National Pollinator Week: Saving the Monarchs

Monarch butterflies are one of the most well known and loved butterfly species in Ohio, and like many pollinators, they are in trouble. Experts believe one of the main reasons for the decline in monarchs is lack of habitat. Monarch caterpillars can only survive on milkweed species as their host plant, and the amount of milkweed on the landscape has decreased significantly in the last twenty years.

Adult monarchs also suffer from lack of food resources. Each year, monarchs make the long journey to their wintering grounds in the oyamel fir forests in central Mexico. This journey might entail traveling nearly 2,000 miles, one way. Without nectar plants along the way, the monarchs may not be able to store up enough fat reserves to make it through the winter before returning to the states to breed in the spring.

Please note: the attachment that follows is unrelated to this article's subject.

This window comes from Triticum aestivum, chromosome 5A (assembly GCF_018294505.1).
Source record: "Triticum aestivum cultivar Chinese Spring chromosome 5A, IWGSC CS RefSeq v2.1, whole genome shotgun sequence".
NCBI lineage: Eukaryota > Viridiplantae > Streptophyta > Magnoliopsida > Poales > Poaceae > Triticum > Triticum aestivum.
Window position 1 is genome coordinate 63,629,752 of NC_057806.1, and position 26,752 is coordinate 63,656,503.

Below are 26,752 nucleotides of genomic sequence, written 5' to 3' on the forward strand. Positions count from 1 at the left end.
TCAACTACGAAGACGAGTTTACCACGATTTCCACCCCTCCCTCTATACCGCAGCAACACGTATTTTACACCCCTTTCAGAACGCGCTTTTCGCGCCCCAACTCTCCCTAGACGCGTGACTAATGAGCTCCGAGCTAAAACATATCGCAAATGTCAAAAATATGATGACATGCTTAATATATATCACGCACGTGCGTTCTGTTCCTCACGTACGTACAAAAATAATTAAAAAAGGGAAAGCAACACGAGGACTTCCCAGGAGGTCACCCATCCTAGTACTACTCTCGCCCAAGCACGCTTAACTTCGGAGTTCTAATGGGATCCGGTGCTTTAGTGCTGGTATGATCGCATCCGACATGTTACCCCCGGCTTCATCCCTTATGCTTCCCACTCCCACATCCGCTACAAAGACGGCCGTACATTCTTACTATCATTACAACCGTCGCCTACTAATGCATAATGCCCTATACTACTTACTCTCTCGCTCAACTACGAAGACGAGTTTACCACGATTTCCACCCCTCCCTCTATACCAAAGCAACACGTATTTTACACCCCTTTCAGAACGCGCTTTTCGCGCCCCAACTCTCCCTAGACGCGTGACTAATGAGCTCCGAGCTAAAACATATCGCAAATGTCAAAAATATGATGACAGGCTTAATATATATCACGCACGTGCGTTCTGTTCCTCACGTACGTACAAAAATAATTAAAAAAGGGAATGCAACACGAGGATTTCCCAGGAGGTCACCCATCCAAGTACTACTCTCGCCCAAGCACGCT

Planting native plants, especially milkweed, is a great way to help save the monarch butterfly. Ohio is home to 13 different types of native milkweed that will be used as host plants for monarch caterpillars. Butterfly weed, common milkweed, purple milkweed, Sullivant’s milkweed, and swamp milkweed are considered uber-milkweeds and seem to be particularly attractive for egg laying.

For more information, check out:
Guide to Milkweed and Monarchs:
Monarch Watch’s Milkweed Market:

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